By the turn of the century, the ‘novelty’ of the bicycle had ended and increasing competition forced down prices. The machine was now becoming an essential form of transportation rather than just a plaything for those who could afford it. In order to appeal to a wider market, manufacturers invested increasing amounts of money to find new aids to safer cycling. With death and injury common – to riders and pedestrians alike – when cyclists coasted down hills without brakes, the invention of an efficient braking system became a priority.
The freewheel hub, introduced in 1898, provided a boon to the creation of better brakes and, in the following four years, many different types of front and rear brake were invented and fitted to bicycles. The majority were only in production for a short time as, by around 1904, the rim brake was becoming the industry standard. So it is interesting 110 years later, with the benefit of hindsight, to examine various braking systems from the early years that were subsequently superseded. Along with the other now obscure systems such as the band brake favoured by companies such as Humber, Sunbeam and Triumph, and Sunbeam’s own patent back pedal brake introduced in 1900, BSA’s patent Back-Pedalling Brake was supplied to thousands of machines when customers bought a bicycle built with BSA fittings.
1900 High Frame Machine with Double Top Tube built entirely of BSA Fittings
with BSA patent back-pedal brake
This bike was ‘restored’ by a chap who did it in ‘1970s – 1980s style’ ie without attention to period detail, ie it has a 1950s BSA badge, Hercules lamp bracket and plastic mudguards. In due course I’ll re-do it to a higher standard. Nevertheless, it’s a very rare machine and there are very few other survivors of this model.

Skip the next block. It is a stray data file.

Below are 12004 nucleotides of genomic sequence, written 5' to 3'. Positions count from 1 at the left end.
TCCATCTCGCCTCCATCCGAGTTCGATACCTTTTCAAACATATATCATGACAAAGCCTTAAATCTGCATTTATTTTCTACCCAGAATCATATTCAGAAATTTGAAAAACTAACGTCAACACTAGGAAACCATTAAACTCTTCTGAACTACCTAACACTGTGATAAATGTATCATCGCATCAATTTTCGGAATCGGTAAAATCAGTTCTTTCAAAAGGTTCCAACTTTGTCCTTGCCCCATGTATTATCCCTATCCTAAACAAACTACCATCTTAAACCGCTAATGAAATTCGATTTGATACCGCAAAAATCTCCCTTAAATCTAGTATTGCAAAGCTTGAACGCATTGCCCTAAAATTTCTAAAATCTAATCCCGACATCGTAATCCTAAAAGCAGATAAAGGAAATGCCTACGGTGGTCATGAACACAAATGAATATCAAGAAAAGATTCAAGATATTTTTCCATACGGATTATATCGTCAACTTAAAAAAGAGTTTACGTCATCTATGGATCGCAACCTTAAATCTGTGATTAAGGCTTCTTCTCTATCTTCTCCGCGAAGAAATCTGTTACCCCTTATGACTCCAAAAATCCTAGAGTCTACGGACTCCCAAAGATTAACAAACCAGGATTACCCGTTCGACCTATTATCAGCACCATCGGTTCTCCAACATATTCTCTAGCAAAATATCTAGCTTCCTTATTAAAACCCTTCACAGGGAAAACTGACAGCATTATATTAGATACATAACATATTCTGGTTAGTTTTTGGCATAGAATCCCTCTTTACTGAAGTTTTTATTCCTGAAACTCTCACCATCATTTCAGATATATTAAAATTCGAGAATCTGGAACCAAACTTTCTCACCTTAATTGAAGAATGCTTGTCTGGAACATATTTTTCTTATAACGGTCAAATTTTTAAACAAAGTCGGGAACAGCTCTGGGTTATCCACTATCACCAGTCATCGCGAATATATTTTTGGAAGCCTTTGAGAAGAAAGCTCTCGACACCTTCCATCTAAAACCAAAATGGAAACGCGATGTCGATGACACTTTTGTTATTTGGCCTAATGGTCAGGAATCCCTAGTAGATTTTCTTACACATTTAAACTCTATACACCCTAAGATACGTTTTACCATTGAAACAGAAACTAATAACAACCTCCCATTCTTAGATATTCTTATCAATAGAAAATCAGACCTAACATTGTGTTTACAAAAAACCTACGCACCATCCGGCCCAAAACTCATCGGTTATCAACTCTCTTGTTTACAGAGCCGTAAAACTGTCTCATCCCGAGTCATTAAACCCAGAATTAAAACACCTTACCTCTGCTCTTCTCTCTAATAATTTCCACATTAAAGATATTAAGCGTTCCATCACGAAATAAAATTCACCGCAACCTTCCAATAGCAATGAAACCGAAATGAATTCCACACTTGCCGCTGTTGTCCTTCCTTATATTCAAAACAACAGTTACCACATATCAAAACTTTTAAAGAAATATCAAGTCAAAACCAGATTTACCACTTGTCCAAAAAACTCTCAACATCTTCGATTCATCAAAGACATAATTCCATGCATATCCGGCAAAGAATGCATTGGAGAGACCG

I spotted the article below in an old News & Views, which appears to illustrate the same bike.
SHORT VIDEO OF BSA 1900 BACKPEDAL BRAKE
BSA BACKPEDAL BRAKE
BSA FITTINGS CHAINWHEEL CHART 1899-1908
Each ‘BSA Fittings’ bicycle is unique, though, due to the consistent standard of its components, its parts would be interchangeable with other ‘BSA Fittings’ machines.
As there are no records of machines built by the many small cycle companies who used BSA fittings, it is impossible to know the exact age of such a bicycle. However, we are able to date such a machine from its chainwheel.
This 1900 High Frame BSA Fittings Machine has the inch pitch second pattern chainwheel identified in the chart below as current between 1899 and 1903.
If you also examine the Eadie Fittings Double Top Tube bicycle in the photos above, you can see it has an inch pitch 8-bar version of the first pattern chainwheel, current for BSA Fittings machines pre-1899. From this we can see that the pre-1899 BSA Fittings chainwheel was actually an Eadie product.